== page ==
Engadget is reporting that brand-new 2TB Western Digital hard drives are showing up in Australian online stores. The drives are Western Digital's first foray past single-terabyte varieties, and are sure to come as a punishing blow to former capacity leader Seagate and its 1.5TB drives which don't seem to be working quite right as of late.
Here are the details we know about the new Western Digital behemoths. They're coming in under the storage manufacturer's Green line of products. This means that they contain a few power-saving tricks, including the ability to modulate between a 7,200 RPM and 5,400 RPM rotational speed. While this saves you a few watts in operation, it also tends to lower the performance of the drive when compared to "normal" hard drives of a similar capacity.
We don't have an official confirmation, but we're willing to bet that the new 2TB drives will be using four 500GB platters. Seagate's already hit this areal density mark. It would make sense for Western Digital to be traveling along a similar storage timeline. Consequently, you should expect to see a Seagate counter to the Western Digital 2TB mark at some point in the future--but not immediately. We suspect Seagate has its hands full with its 1.5TB product and isn't quite ready to push away from this stopgap in favor of a brand-new storage product just yet.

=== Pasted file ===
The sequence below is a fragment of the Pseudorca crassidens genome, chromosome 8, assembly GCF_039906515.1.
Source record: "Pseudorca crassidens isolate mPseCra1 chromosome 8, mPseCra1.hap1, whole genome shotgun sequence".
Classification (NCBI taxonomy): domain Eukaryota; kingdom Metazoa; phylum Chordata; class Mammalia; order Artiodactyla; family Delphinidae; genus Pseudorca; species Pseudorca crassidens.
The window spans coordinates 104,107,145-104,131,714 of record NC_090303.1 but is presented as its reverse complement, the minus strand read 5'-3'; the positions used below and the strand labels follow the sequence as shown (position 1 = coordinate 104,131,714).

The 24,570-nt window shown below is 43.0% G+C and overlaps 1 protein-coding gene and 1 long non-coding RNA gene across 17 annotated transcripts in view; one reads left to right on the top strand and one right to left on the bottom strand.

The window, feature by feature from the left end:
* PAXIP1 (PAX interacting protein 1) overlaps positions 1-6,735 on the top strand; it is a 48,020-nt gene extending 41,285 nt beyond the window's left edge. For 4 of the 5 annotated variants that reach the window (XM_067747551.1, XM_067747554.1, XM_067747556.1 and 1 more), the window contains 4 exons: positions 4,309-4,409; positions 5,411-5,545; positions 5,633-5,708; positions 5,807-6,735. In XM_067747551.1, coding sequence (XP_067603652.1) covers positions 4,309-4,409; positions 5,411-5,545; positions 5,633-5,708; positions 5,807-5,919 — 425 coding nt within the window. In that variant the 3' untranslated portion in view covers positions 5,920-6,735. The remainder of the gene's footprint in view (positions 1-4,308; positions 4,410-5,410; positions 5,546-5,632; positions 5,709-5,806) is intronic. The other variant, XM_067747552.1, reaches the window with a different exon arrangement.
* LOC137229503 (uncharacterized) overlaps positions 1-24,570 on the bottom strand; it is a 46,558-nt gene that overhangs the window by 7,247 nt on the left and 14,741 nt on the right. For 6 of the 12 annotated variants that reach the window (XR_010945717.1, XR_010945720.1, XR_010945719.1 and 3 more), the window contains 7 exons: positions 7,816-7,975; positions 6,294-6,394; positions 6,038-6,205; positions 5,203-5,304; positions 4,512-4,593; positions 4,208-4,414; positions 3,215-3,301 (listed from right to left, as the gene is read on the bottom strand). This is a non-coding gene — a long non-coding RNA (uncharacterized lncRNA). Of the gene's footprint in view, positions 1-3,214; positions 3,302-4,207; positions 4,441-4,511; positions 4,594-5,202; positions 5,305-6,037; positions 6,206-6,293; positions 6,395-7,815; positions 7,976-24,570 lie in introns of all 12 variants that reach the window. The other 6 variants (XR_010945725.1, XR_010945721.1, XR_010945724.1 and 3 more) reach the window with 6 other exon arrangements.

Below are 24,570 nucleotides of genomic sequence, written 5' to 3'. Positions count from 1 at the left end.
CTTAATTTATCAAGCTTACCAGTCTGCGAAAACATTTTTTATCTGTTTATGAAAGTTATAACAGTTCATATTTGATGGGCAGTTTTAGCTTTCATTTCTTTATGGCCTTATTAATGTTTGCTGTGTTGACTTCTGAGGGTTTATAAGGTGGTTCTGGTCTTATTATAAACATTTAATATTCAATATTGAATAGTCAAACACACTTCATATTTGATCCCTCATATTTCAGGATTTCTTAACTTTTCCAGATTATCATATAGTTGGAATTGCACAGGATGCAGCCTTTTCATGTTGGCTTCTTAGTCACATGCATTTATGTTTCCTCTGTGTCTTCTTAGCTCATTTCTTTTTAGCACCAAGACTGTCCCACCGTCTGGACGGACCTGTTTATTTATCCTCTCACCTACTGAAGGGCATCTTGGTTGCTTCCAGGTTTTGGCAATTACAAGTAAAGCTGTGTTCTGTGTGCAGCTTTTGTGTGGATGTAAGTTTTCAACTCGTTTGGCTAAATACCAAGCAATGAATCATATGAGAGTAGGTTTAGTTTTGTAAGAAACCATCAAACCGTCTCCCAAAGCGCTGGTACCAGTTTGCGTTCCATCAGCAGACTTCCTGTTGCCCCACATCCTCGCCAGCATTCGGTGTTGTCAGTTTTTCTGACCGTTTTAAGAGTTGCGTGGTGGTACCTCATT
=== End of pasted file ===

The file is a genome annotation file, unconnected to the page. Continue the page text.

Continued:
What does that mean for the new WD20EADS 2TB Western Digital Drive? While its performance will undoubtedly end up being the slowest of the 2TB drives once more hit the market, its 500GB-per-platter areal density should be enough to push it past the performance all other current hard drives. That includes Western Digital's own 10,000 RPM Velociraptor drives, which just barely squeak out a performance edge against Seagate's 1.5TB products. Other than that, the stats of the new 2TB hard drive are pretty general. You'll get a 32MB cache and traditional SATA 3.0 Gb/s interface for your roughly $250 investment (American dollars).
This move now leaves Samsung as the only major hard drive manufacturer to not win a part of the storage race thus far. Hitachi was the first-to-market with a 1TB drive, Seagate was the first to break through the terabyte barrier with a 1.5TB drive, and Western Digital is now the capacity leader. Expect to see all four major players jockeying for position over the next six months as each preps a drive to try and beat the performance of its peers. It happened with single terabyte drives; it'll happen with two-terabyte drives.